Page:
The Twin Cities will get hundreds of new or improved bus shelters next year, thanks in part to a major federal grant awarded to Metro Transit this week.
The $3.26 million grant from the Federal Transit Administration is helping fuel a massive increase in shelter spending next year. Metro Transit expects to install 150 new shelters, replace between 75 and 100 shelters and enhance 75 existing shelters with amenities such as light, heat and more transit information.
This spring, a Star Tribune analysis revealed that hundreds of high-ridership stops across the Twin Cities had no shelters. That's despite agency guidelines that urban stops with more than 40 riders qualify for a shelter.
The agency currently owns about 800 shelters spread across the Twin Cities. More than 200 of them are located at stops with ridership below qualifications, however.
Altogether, $5.8 million will available for shelters in 2014-2015 — compared with normal budgets of less than $500,000. The remainder of the funding is attributable to a state legislative appropriation, Green Line light rail funds, another federal grant and Metro Transit matching funds.
Many of the new shelters will be placed in areas the Metropolitan Council has identified as having high numbers of minorities and high rates of poverty. These are areas where more than 50 percent of residents are people of color, and more than 40 percent are low-income.
Before receiving the grant, Metro Transit was planning to install a number of new shelters along Fremont and Penn avenues in north Minneapolis — two of the highest ridership corridors with very few shelters. Other Minneapolis targets included Franklin Avenue and Lake Street.
Agency spokesman Drew Kerr said transit officials are still determining where the new federal funds will be allocated.
"We're going to now turn around and come up with a plan that allows us to engage with the community and determine what they would like to see us do with that," Kerr said. "And also do a more thorough evaluation of the sites that we have identified as possible locations for new shelters."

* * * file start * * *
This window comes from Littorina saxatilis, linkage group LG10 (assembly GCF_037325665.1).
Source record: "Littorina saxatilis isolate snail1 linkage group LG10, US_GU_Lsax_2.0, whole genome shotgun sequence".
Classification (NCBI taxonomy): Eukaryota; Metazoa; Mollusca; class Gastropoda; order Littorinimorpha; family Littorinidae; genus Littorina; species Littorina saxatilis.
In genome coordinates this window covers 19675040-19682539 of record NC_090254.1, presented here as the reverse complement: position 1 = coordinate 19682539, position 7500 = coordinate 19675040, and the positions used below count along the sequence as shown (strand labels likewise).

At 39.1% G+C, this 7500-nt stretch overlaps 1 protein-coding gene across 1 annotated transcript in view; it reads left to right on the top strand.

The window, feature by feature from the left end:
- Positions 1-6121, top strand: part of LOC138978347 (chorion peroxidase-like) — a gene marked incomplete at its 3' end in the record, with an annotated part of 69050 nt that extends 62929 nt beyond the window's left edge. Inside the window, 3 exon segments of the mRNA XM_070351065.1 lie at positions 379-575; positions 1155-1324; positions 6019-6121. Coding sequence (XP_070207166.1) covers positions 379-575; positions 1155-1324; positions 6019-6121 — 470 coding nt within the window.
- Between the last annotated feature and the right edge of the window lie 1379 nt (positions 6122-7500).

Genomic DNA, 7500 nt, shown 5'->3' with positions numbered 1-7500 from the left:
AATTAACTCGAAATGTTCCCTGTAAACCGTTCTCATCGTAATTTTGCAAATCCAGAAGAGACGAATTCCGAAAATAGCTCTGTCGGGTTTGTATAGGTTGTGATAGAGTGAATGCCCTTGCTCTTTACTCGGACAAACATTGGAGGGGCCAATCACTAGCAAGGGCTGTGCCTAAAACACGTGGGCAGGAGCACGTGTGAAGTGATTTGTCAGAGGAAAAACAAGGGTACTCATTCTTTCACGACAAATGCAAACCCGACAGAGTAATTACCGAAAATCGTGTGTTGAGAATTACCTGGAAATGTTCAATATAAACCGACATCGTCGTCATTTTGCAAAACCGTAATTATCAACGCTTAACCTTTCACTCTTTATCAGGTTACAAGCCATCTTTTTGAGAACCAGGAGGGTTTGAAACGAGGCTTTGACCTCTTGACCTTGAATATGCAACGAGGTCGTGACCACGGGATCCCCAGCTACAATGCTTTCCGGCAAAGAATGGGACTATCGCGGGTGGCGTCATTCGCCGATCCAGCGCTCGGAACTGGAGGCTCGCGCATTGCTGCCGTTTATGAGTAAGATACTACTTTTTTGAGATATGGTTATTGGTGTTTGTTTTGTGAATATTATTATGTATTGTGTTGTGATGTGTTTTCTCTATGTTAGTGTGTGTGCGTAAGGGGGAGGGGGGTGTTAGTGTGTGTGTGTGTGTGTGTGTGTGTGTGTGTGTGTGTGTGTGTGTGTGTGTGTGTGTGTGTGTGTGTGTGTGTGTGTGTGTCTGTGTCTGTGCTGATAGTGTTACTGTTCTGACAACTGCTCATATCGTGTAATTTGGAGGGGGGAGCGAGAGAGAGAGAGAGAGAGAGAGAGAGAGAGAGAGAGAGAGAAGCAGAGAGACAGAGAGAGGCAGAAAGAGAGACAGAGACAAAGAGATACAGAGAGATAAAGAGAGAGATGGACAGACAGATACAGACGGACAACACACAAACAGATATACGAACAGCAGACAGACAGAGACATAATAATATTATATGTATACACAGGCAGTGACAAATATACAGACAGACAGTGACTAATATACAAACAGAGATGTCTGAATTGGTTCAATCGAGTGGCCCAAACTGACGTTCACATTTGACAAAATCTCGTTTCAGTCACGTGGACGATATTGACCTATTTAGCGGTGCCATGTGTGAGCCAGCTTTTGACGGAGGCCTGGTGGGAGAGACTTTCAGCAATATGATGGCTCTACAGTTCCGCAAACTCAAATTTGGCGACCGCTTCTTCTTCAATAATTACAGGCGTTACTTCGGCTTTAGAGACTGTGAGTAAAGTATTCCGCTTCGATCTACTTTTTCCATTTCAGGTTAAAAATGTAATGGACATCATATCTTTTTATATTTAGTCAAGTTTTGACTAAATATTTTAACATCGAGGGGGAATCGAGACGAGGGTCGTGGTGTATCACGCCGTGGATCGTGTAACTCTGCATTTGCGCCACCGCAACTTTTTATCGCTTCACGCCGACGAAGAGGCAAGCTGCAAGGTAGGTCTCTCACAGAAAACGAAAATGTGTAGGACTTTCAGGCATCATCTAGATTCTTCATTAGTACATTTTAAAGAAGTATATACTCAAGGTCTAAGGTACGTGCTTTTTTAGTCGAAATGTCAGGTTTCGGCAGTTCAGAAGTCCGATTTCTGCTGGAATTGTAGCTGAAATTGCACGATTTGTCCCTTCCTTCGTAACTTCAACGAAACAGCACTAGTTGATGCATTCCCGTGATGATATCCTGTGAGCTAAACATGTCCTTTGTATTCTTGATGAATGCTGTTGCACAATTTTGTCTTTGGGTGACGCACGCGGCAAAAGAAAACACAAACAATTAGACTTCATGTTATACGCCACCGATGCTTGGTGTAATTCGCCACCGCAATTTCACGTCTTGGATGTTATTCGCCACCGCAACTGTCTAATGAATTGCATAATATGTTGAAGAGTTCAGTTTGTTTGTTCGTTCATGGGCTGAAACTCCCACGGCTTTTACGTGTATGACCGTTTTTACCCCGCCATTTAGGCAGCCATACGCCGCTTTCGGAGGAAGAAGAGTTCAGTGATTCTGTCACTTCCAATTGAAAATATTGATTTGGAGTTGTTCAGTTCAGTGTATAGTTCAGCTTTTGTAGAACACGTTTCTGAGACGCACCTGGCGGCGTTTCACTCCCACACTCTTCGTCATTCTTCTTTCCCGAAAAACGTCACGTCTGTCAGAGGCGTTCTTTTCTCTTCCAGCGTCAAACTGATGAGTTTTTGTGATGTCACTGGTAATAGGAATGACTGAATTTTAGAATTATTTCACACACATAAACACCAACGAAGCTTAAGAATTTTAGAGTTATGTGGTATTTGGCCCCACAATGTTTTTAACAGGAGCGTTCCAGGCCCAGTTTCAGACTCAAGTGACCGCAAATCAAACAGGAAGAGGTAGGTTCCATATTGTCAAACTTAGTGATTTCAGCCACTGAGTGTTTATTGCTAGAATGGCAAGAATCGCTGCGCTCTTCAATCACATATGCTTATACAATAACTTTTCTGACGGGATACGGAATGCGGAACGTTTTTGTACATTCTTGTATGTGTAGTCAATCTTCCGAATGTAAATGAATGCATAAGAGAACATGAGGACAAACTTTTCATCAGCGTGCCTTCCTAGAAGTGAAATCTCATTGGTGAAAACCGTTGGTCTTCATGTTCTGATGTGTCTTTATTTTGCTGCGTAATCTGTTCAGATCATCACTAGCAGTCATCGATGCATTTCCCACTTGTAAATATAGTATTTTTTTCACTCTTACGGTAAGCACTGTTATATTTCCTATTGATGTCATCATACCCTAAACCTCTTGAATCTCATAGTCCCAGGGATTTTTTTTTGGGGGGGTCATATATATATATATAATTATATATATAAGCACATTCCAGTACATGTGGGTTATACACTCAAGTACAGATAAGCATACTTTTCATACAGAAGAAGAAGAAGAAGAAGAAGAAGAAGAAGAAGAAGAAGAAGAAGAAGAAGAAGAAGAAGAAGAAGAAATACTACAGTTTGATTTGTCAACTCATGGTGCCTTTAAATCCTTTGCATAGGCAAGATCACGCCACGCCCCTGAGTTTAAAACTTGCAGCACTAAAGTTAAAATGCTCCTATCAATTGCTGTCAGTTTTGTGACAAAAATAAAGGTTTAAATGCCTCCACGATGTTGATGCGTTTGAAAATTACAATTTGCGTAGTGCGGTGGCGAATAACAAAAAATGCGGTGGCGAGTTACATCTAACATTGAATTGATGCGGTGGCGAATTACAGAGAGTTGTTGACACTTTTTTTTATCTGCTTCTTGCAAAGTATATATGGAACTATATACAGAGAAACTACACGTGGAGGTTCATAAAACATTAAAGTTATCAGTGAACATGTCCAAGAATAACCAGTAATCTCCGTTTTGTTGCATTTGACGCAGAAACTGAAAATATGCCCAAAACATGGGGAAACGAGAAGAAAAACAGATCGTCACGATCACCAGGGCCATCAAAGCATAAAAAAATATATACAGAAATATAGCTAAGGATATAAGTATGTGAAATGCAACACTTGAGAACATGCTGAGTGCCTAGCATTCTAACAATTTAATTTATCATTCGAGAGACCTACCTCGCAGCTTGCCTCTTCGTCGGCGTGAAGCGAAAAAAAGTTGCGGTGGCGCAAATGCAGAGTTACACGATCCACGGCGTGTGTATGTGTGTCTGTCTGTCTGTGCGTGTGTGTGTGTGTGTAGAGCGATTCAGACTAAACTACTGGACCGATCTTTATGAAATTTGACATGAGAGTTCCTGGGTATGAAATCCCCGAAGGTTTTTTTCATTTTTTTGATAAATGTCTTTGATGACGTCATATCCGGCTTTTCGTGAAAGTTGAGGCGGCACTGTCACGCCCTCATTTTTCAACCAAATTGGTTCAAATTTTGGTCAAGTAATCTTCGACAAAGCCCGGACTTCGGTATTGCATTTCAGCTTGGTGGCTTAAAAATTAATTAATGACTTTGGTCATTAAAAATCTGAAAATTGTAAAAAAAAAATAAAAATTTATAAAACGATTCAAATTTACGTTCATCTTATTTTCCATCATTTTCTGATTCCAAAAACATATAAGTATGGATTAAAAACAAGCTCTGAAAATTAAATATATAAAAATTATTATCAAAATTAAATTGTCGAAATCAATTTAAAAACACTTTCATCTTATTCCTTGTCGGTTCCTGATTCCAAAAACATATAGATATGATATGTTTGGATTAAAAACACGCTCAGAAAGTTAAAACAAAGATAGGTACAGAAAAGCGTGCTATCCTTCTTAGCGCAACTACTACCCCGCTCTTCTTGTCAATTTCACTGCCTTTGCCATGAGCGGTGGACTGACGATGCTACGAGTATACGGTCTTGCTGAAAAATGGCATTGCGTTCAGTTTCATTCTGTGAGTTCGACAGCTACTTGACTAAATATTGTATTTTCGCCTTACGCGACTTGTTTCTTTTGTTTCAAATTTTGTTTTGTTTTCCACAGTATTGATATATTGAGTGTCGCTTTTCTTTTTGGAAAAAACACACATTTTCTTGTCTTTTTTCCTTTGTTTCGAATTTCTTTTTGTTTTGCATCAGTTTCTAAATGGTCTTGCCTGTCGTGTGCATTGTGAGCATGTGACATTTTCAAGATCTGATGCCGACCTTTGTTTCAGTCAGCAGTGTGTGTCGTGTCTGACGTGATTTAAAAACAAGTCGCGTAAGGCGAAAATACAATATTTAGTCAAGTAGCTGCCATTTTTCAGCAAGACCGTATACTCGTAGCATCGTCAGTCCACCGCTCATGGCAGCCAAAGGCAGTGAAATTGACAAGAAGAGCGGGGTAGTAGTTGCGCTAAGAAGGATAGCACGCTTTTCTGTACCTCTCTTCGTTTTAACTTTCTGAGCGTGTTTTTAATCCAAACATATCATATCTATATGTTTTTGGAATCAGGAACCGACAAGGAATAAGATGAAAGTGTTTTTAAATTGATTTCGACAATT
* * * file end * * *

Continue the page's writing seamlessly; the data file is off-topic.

Metropolitan Council Member Adam Duininck, who represents part of Minneapolis, said he'd like to see the money targeted toward areas that have seen a lack of investment or where shelters have not kept up with ridership. That includes some of the highest ridership corridors in north and south Minneapolis, he said.
He added that more thought should be given to signage as well.
"At [a recent transit conference], it … came up that Minneapolis and St. Paul have a system that isn't as well-signed and well-advertised as a lot of other systems around the country," Duininck said. "Since we've always been in a resource-scarce environment, now that we have some extra revenue to think about what we do with it, I think it's just a good strategic use of the money."
A number of factors can limit the placement of new shelters, including sidewalk space and the topography of the street. Building overhangs serve as improvised shelters for some stops downtown.
Many of the replacements are likely going to be aimed at the 153 CBS Outdoor shelters recently inherited by Metro Transit. Some have complained that those shelters in particular are poorly maintained, and data show that their placement often does not align with ridership.